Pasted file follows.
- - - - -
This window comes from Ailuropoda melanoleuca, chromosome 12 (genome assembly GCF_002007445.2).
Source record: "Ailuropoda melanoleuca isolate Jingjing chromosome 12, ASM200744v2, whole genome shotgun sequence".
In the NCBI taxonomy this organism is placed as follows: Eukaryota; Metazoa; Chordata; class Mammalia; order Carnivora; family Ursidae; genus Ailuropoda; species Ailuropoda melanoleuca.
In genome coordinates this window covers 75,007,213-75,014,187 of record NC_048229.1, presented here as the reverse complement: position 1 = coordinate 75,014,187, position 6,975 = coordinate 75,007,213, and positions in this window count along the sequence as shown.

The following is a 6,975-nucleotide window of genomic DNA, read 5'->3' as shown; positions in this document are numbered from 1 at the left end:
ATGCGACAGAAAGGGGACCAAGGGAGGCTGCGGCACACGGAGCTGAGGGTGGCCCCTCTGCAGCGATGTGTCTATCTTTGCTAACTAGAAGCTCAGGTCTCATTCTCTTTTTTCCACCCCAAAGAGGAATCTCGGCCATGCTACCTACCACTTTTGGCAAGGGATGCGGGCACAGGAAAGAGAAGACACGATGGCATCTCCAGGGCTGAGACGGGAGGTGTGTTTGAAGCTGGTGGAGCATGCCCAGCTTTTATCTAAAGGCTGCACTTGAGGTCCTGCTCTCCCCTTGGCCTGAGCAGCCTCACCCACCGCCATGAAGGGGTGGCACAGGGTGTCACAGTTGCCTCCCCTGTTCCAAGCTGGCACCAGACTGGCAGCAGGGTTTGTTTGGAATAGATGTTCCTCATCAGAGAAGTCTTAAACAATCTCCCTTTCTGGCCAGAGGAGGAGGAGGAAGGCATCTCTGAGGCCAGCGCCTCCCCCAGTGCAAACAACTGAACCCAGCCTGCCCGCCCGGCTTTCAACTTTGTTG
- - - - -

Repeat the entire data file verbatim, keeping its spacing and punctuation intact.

This window comes from Ailuropoda melanoleuca, chromosome 12 (genome assembly GCF_002007445.2).
Source record: "Ailuropoda melanoleuca isolate Jingjing chromosome 12, ASM200744v2, whole genome shotgun sequence".
In the NCBI taxonomy this organism is placed as follows: Eukaryota; Metazoa; Chordata; class Mammalia; order Carnivora; family Ursidae; genus Ailuropoda; species Ailuropoda melanoleuca.
In genome coordinates this window covers 75,007,213-75,014,187 of record NC_048229.1, presented here as the reverse complement: position 1 = coordinate 75,014,187, position 6,975 = coordinate 75,007,213, and positions in this window count along the sequence as shown.

The following is a 6,975-nucleotide window of genomic DNA, read 5'->3' as shown; positions in this document are numbered from 1 at the left end:
ATGCGACAGAAAGGGGACCAAGGGAGGCTGCGGCACACGGAGCTGAGGGTGGCCCCTCTGCAGCGATGTGTCTATCTTTGCTAACTAGAAGCTCAGGTCTCATTCTCTTTTTTCCACCCCAAAGAGGAATCTCGGCCATGCTACCTACCACTTTTGGCAAGGGATGCGGGCACAGGAAAGAGAAGACACGATGGCATCTCCAGGGCTGAGACGGGAGGTGTGTTTGAAGCTGGTGGAGCATGCCCAGCTTTTATCTAAAGGCTGCACTTGAGGTCCTGCTCTCCCCTTGGCCTGAGCAGCCTCACCCACCGCCATGAAGGGGTGGCACAGGGTGTCACAGTTGCCTCCCCTGTTCCAAGCTGGCACCAGACTGGCAGCAGGGTTTGTTTGGAATAGATGTTCCTCATCAGAGAAGTCTTAAACAATCTCCCTTTCTGGCCAGAGGAGGAGGAGGAAGGCATCTCTGAGGCCAGCGCCTCCCCCAGTGCAAACAACTGAACCCAGCCTGCCCGCCCGGCTTTCAACTTTGTTG